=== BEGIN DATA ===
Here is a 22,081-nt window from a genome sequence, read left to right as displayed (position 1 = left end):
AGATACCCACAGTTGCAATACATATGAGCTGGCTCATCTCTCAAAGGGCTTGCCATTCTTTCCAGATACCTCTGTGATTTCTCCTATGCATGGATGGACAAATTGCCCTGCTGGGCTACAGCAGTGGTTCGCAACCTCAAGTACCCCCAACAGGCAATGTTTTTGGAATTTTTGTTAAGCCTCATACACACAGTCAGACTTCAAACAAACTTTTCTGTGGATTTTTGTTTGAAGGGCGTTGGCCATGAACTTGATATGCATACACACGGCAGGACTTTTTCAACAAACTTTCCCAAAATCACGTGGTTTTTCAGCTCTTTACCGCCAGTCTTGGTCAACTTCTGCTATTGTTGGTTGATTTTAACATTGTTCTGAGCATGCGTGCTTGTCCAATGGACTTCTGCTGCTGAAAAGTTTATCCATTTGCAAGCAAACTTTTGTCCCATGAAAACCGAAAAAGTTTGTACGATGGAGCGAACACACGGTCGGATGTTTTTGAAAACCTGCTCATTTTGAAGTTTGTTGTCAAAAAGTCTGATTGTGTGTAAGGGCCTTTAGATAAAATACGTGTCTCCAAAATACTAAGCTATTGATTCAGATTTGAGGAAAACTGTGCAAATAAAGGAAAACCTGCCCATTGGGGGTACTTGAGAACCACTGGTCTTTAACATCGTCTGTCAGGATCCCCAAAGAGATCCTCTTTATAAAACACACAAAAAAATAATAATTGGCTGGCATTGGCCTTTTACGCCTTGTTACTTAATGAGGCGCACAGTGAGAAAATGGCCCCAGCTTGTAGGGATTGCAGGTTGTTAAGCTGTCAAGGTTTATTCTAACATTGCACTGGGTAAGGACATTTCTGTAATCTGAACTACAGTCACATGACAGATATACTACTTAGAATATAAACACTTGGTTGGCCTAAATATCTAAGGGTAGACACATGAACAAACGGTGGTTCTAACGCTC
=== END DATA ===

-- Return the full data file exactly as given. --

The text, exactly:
Here is a 22,081-nt window from a genome sequence, read left to right as displayed (position 1 = left end):
AGATACCCACAGTTGCAATACATATGAGCTGGCTCATCTCTCAAAGGGCTTGCCATTCTTTCCAGATACCTCTGTGATTTCTCCTATGCATGGATGGACAAATTGCCCTGCTGGGCTACAGCAGTGGTTCGCAACCTCAAGTACCCCCAACAGGCAATGTTTTTGGAATTTTTGTTAAGCCTCATACACACAGTCAGACTTCAAACAAACTTTTCTGTGGATTTTTGTTTGAAGGGCGTTGGCCATGAACTTGATATGCATACACACGGCAGGACTTTTTCAACAAACTTTCCCAAAATCACGTGGTTTTTCAGCTCTTTACCGCCAGTCTTGGTCAACTTCTGCTATTGTTGGTTGATTTTAACATTGTTCTGAGCATGCGTGCTTGTCCAATGGACTTCTGCTGCTGAAAAGTTTATCCATTTGCAAGCAAACTTTTGTCCCATGAAAACCGAAAAAGTTTGTACGATGGAGCGAACACACGGTCGGATGTTTTTGAAAACCTGCTCATTTTGAAGTTTGTTGTCAAAAAGTCTGATTGTGTGTAAGGGCCTTTAGATAAAATACGTGTCTCCAAAATACTAAGCTATTGATTCAGATTTGAGGAAAACTGTGCAAATAAAGGAAAACCTGCCCATTGGGGGTACTTGAGAACCACTGGTCTTTAACATCGTCTGTCAGGATCCCCAAAGAGATCCTCTTTATAAAACACACAAAAAAATAATAATTGGCTGGCATTGGCCTTTTACGCCTTGTTACTTAATGAGGCGCACAGTGAGAAAATGGCCCCAGCTTGTAGGGATTGCAGGTTGTTAAGCTGTCAAGGTTTATTCTAACATTGCACTGGGTAAGGACATTTCTGTAATCTGAACTACAGTCACATGACAGATATACTACTTAGAATATAAACACTTGGTTGGCCTAAATATCTAAGGGTAGACACATGAACAAACGGTGGTTCTAACGCTC